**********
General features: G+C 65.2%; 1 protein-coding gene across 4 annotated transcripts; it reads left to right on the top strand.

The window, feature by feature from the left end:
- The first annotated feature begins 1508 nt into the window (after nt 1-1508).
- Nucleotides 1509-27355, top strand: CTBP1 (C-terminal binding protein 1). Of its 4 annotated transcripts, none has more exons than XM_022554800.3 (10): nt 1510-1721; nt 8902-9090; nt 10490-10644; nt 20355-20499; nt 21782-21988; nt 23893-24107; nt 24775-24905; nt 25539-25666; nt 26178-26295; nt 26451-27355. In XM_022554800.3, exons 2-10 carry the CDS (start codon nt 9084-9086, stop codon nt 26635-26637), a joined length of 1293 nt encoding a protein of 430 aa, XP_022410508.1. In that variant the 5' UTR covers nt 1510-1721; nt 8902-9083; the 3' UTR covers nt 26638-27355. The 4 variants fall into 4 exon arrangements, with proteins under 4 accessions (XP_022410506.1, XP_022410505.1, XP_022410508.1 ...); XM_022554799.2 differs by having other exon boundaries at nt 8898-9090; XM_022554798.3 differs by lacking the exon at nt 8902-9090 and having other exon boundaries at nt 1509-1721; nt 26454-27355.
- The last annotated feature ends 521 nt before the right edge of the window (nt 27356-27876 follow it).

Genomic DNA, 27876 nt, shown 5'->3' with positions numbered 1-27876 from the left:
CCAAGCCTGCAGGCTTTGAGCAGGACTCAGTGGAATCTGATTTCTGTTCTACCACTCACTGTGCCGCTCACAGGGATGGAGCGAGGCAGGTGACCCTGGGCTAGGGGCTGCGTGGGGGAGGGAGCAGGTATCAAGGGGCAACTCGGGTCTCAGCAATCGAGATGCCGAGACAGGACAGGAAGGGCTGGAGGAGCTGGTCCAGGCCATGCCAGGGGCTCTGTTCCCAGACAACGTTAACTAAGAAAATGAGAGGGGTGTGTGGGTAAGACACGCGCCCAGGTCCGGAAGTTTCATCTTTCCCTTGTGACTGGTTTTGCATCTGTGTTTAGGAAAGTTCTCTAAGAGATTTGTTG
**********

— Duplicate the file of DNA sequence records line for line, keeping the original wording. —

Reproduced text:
General features: G+C 65.2%; 1 protein-coding gene across 4 annotated transcripts; it reads left to right on the top strand.

The window, feature by feature from the left end:
- The first annotated feature begins 1508 nt into the window (after nt 1-1508).
- Nucleotides 1509-27355, top strand: CTBP1 (C-terminal binding protein 1). Of its 4 annotated transcripts, none has more exons than XM_022554800.3 (10): nt 1510-1721; nt 8902-9090; nt 10490-10644; nt 20355-20499; nt 21782-21988; nt 23893-24107; nt 24775-24905; nt 25539-25666; nt 26178-26295; nt 26451-27355. In XM_022554800.3, exons 2-10 carry the CDS (start codon nt 9084-9086, stop codon nt 26635-26637), a joined length of 1293 nt encoding a protein of 430 aa, XP_022410508.1. In that variant the 5' UTR covers nt 1510-1721; nt 8902-9083; the 3' UTR covers nt 26638-27355. The 4 variants fall into 4 exon arrangements, with proteins under 4 accessions (XP_022410506.1, XP_022410505.1, XP_022410508.1 ...); XM_022554799.2 differs by having other exon boundaries at nt 8898-9090; XM_022554798.3 differs by lacking the exon at nt 8902-9090 and having other exon boundaries at nt 1509-1721; nt 26454-27355.
- The last annotated feature ends 521 nt before the right edge of the window (nt 27356-27876 follow it).

Genomic DNA, 27876 nt, shown 5'->3' with positions numbered 1-27876 from the left:
CCAAGCCTGCAGGCTTTGAGCAGGACTCAGTGGAATCTGATTTCTGTTCTACCACTCACTGTGCCGCTCACAGGGATGGAGCGAGGCAGGTGACCCTGGGCTAGGGGCTGCGTGGGGGAGGGAGCAGGTATCAAGGGGCAACTCGGGTCTCAGCAATCGAGATGCCGAGACAGGACAGGAAGGGCTGGAGGAGCTGGTCCAGGCCATGCCAGGGGCTCTGTTCCCAGACAACGTTAACTAAGAAAATGAGAGGGGTGTGTGGGTAAGACACGCGCCCAGGTCCGGAAGTTTCATCTTTCCCTTGTGACTGGTTTTGCATCTGTGTTTAGGAAAGTTCTCTAAGAGATTTGTTG